By Kingsley Adegboye
Nigeria can only attain economic and industrial development like China and other developed countries when the Nigerian Government begins to involve indigenous engineers in running the country’s economy. Besides, the government must also kick out corruption in the system.
These views were canvassed by the immediate past president of the Nigerian Academy of Engineering, Prof Ayo Ogunye. Academy is the elite group in engineering profession in Nigeria comprising only fellows of the Nigerian Society of Engineers, NSE.
The Academy faulted a statement credited to President Goodluck Jonathan that Nigeria could become like China which is the world’s second largest economy.
Speaking at the investiture of the 8th President of the Academy and induction of 13 new fellows, Prof Ogunye observed that while the development of China is driven by engineers, Nigerian engineers are relegated to the background in the scheme of things.
He regretted that there is only one engineer in the 25-member Advisory Committee for the Nigerian Industrial Revolution Plan set up President Jonathan.The committee is headed by the Minister of Industry, Trade and Investment.
Ogunye pointed out that if it were China, there would be more engineers in the committee than any other professionals.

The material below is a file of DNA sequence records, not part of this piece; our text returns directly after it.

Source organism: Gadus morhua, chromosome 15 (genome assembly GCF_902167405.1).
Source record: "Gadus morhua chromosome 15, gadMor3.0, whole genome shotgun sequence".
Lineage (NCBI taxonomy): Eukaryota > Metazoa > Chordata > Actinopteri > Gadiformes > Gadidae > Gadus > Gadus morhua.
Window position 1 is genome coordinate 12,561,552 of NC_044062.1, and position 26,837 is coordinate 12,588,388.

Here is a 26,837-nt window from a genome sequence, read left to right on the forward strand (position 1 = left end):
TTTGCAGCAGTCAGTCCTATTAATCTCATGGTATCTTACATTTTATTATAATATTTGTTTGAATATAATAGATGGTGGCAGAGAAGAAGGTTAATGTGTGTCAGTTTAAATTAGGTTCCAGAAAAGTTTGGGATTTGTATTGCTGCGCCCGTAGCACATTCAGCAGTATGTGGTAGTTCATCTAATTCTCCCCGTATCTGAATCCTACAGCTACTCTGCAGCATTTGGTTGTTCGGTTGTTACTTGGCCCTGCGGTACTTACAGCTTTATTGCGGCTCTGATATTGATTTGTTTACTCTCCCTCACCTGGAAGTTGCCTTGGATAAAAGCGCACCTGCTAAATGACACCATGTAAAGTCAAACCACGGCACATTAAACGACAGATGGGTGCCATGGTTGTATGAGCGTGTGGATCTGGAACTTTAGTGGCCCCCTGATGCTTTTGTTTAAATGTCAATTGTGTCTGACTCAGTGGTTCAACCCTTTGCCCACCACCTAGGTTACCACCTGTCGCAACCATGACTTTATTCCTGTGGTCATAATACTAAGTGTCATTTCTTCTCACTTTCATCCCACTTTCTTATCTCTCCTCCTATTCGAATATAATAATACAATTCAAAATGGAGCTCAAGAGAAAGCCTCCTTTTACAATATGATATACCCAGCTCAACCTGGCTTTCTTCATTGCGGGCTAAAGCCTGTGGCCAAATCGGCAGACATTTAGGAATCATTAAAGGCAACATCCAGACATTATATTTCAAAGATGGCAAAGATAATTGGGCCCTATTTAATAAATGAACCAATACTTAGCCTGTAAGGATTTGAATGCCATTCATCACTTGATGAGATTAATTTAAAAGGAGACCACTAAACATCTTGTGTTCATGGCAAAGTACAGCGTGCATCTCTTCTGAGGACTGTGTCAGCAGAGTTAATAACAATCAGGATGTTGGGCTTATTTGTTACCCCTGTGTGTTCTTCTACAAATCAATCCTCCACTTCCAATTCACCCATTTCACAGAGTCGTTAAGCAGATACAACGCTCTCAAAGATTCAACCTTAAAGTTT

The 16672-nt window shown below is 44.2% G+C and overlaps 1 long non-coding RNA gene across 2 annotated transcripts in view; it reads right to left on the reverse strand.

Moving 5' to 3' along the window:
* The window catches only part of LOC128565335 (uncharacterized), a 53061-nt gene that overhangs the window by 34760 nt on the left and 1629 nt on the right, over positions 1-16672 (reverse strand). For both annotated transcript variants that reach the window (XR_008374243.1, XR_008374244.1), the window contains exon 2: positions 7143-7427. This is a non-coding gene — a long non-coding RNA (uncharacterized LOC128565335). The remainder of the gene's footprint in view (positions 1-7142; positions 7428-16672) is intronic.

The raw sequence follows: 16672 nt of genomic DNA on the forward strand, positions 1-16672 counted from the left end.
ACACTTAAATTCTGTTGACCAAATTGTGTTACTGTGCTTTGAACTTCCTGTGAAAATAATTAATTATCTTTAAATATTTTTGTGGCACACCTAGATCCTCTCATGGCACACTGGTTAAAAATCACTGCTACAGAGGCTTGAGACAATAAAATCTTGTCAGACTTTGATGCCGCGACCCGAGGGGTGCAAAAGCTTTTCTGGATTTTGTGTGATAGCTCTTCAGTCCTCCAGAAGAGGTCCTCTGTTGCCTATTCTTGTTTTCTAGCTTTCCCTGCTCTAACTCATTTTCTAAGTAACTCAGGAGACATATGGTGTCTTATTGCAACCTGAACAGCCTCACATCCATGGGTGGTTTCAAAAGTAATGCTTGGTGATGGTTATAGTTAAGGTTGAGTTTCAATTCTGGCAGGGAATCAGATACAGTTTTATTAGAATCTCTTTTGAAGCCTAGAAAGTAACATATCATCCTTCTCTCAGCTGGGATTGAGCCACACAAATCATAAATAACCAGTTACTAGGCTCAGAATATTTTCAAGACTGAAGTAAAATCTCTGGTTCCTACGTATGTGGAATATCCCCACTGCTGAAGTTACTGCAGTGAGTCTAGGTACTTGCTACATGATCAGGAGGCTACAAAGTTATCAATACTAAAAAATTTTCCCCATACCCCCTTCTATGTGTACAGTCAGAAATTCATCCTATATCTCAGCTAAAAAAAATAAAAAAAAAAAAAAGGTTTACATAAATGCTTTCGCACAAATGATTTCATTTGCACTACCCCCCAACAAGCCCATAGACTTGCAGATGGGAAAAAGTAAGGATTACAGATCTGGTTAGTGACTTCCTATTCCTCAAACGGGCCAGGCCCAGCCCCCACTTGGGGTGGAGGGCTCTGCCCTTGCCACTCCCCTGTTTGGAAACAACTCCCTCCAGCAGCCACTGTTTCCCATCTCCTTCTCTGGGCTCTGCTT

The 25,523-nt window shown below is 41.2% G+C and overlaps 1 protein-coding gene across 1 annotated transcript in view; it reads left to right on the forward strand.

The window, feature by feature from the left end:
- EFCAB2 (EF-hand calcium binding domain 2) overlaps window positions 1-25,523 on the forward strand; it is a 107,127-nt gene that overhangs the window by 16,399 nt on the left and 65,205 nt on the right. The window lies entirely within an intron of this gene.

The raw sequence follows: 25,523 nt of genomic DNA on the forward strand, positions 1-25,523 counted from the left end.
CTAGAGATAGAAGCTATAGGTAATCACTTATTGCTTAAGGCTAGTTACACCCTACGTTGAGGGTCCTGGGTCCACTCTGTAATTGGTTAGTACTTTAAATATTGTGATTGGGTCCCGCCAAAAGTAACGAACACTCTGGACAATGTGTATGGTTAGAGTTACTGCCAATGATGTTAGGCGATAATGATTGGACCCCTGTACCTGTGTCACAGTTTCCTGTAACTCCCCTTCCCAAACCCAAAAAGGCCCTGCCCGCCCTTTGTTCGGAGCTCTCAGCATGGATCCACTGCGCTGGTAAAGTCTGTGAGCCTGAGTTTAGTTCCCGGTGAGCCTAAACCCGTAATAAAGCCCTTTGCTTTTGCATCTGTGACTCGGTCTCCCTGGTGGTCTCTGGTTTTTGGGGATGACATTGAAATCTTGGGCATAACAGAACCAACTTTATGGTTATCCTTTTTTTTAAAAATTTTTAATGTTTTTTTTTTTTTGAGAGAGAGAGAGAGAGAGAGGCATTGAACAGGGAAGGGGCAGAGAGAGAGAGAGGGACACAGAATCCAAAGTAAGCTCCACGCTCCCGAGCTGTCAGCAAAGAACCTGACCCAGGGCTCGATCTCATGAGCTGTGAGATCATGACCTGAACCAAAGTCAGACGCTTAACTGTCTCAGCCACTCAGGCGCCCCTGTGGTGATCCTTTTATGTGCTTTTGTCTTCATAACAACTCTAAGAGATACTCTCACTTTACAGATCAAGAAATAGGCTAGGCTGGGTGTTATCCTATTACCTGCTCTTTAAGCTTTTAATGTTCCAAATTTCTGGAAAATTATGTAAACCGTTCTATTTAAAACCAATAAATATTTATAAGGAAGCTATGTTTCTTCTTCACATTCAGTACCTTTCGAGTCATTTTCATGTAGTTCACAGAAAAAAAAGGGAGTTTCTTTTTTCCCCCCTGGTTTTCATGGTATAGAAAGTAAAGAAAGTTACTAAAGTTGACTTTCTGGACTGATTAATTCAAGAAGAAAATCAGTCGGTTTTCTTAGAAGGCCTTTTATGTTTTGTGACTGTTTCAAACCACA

Ogunye noted that Nigerian Academies are never consulted as think tank by the Federal government, unlike what obtains in China. He noted that with the exception of one of the five Academies that is partly funded by the government, the rest receive zero funding from it (government).
“The truth of the matter is that engineers are able to work out a long-term strategy for what is best, based on scientific rationale to analyse problems, evaluate means and alternatives, and formulate achievable goals. This has resulted to the growth in the economy of China at 10 per cent a year for two decades and the country now exports more in a day than it did in a year in 1976. In a desperate move to embark on economic transformation of China, the leadership of China intensified anti-corruption efforts going after both ‘tigers’ and ‘flies’ referring to high-ranking and low-level corrupt officials. Effective institutions were set up to deal with corruption that was rampant in its administration until the 60s. The deteriorating corruption among civil servants was curbed by sacking dozens of high-ranking officials for corruptions over the past years which not only showed the anti-graft resolve but also a grave situation. Between January 2008 and August 2013, prosecuting agencies handled over 151,000 cases of corruption and bribery involving more than 198,000 people.